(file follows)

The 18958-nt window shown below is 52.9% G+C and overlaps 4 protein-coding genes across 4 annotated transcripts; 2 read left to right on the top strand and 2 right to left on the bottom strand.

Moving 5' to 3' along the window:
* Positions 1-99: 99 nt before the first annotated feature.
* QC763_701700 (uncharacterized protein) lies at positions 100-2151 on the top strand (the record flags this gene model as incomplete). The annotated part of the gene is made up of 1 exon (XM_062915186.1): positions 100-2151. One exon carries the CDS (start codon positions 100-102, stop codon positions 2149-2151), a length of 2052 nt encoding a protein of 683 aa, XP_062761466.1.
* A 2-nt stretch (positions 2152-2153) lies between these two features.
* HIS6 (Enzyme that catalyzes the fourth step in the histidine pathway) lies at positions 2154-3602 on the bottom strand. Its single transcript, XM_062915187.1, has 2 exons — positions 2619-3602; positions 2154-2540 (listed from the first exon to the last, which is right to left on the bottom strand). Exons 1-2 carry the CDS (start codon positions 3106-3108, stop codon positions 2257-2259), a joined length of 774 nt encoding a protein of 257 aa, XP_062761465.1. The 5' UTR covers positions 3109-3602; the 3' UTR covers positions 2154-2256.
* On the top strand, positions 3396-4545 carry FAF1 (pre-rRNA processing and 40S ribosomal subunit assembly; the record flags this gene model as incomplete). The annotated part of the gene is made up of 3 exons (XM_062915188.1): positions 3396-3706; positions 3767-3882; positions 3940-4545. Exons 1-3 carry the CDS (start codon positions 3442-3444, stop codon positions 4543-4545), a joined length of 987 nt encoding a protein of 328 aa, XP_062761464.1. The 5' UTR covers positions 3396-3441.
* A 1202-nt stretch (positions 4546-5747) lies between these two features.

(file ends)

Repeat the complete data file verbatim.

The 18958-nt window shown below is 52.9% G+C and overlaps 4 protein-coding genes across 4 annotated transcripts; 2 read left to right on the top strand and 2 right to left on the bottom strand.

Moving 5' to 3' along the window:
* Positions 1-99: 99 nt before the first annotated feature.
* QC763_701700 (uncharacterized protein) lies at positions 100-2151 on the top strand (the record flags this gene model as incomplete). The annotated part of the gene is made up of 1 exon (XM_062915186.1): positions 100-2151. One exon carries the CDS (start codon positions 100-102, stop codon positions 2149-2151), a length of 2052 nt encoding a protein of 683 aa, XP_062761466.1.
* A 2-nt stretch (positions 2152-2153) lies between these two features.
* HIS6 (Enzyme that catalyzes the fourth step in the histidine pathway) lies at positions 2154-3602 on the bottom strand. Its single transcript, XM_062915187.1, has 2 exons — positions 2619-3602; positions 2154-2540 (listed from the first exon to the last, which is right to left on the bottom strand). Exons 1-2 carry the CDS (start codon positions 3106-3108, stop codon positions 2257-2259), a joined length of 774 nt encoding a protein of 257 aa, XP_062761465.1. The 5' UTR covers positions 3109-3602; the 3' UTR covers positions 2154-2256.
* On the top strand, positions 3396-4545 carry FAF1 (pre-rRNA processing and 40S ribosomal subunit assembly; the record flags this gene model as incomplete). The annotated part of the gene is made up of 3 exons (XM_062915188.1): positions 3396-3706; positions 3767-3882; positions 3940-4545. Exons 1-3 carry the CDS (start codon positions 3442-3444, stop codon positions 4543-4545), a joined length of 987 nt encoding a protein of 328 aa, XP_062761464.1. The 5' UTR covers positions 3396-3441.
* A 1202-nt stretch (positions 4546-5747) lies between these two features.